Excelling at formulating, analyzing and implementing effective energy policies requires a holistic understanding of its economic, socio-political and engineering aspects. However, both in academia and in practice, one (or more) of these perspectives is often neglected or understudied. Considering this, this dissertation studies three examples of energy policies focusing on a lesser known, and often-neglected aspect. The examples are compiled as three independent, self-contained essays. The first essay analyses the power engineering aspect of a carbon tax. Using U.S. market practices and policies as an example, a carbon tax is operationalized in a wholesale electricity market. Its effect is examined on the Institute of Electrical and Electronics Engineers (IEEE) Reliability Test System 28-bus model examining both transmission congestion and other energy policies. The results show how a carbon tax affects emission savings, and revenue streams for generators, loads and the government. They indicate that such interactions could lead to ineffective emissions reduction. The second essay analyzes the socio-political aspect of Combined Heat and Power (CHP). By using expert elicitation and document analysis, the non-financial barriers for CHP are analyzed. The results show three significant barriers a) the business model of the electrical utility b) negative subjective impressions and c) challenges in allocating the risks and benefits. The third essay analyzes the economic/market aspect of Vehicle-to-Grid (V2G). Model of a centralized V2G system is developed and applied to the 2015 wholesale electricity market in Texas (Houston Hub). Three scenarios are examined. In the first scenario, electric vehicles are paid based on a fixed retail market price; in the second, they are paid a time-varying retail market price; in the third, the virtual power plant shares 50% of its total reward with the participating vehicles. The results demonstrate that, while this system is always financially profitable to the virtual power plant and the system operator gets grid services, the electric vehicles could lose money. Further, results show that these vehicles with lower per unit output-battery cost could lose more money because of extensive battery over-use and insufficient reward at current market prices. The results have several important policy implications. Study of a power-engineering aspect of a carbon tax reveals that due to operational interactions, in the short term, a carbon tax might not reduce emissions. Study of the socio-political issue of CHP reveals that economically viable technologies may sometimes not gain traction in the market because of internal business models and negative subjective impressions. Similarly, the study of the economic/market aspect of a V2G reveals that lower battery costs, subsidies for participation, and more rewarding market products could all make V2G more economically viable to the vehicle owners. More importantly, these results also imply thorough analysis would reveal the intricacies and allow the policymaker to understand the impacts of such a policy holistically.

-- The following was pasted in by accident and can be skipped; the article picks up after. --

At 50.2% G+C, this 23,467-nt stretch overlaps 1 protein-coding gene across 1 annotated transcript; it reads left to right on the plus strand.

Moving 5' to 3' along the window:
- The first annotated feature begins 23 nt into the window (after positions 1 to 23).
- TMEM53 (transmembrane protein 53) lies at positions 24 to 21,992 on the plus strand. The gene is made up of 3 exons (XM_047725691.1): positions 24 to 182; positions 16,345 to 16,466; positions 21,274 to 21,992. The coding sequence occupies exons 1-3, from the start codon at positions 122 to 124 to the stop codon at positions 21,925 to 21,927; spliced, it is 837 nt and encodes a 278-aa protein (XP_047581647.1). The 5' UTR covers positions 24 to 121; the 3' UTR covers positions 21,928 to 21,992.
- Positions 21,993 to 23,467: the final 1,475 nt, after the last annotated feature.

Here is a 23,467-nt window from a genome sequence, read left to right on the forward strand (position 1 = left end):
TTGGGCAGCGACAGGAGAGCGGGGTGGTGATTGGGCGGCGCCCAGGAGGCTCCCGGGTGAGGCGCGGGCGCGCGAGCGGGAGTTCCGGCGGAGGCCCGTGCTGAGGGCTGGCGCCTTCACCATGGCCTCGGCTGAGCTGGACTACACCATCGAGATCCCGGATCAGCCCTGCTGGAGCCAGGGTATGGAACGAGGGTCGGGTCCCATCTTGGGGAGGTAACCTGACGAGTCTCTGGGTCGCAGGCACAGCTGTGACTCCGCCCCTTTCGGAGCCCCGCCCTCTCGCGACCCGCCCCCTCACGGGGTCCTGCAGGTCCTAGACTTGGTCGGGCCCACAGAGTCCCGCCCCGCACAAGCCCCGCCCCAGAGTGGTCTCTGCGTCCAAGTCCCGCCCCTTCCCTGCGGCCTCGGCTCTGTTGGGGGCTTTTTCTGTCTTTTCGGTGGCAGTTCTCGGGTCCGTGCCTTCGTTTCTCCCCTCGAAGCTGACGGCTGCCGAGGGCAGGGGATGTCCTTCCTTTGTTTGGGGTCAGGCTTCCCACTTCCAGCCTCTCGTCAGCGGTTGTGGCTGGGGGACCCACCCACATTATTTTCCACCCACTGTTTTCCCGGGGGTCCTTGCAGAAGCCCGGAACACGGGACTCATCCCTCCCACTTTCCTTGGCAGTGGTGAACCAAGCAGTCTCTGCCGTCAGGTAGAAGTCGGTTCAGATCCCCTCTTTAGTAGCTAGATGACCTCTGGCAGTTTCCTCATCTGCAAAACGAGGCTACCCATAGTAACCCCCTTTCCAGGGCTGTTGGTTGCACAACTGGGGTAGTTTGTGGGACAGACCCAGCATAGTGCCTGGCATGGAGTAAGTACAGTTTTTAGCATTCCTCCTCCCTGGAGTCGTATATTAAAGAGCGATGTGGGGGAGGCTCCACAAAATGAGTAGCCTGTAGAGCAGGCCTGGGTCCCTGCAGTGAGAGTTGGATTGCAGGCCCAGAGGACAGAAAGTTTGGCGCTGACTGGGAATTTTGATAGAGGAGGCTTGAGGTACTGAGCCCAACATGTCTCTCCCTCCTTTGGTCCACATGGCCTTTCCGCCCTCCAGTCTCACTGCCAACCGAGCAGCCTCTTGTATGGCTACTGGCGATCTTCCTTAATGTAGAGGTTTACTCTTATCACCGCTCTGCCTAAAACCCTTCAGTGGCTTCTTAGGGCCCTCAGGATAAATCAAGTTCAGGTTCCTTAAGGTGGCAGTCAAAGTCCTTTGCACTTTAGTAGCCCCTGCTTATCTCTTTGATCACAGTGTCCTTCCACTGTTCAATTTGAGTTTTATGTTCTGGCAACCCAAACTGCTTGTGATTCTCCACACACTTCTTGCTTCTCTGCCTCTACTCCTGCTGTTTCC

University of Minnesota Ph.D. dissertation. May 2019. Major: Public Affairs. Advisors: Bruce Wollenberg, Elizabeth Wilson. 1 computer file (PDF); xi, 156 pages.
Analysis of Engineering, Socio-Political and Market Aspects of Energy Policies Using Examples from Carbon Tax, Market Diffusion of Combined Heat and Power and Vehicle-to-Grid Services.
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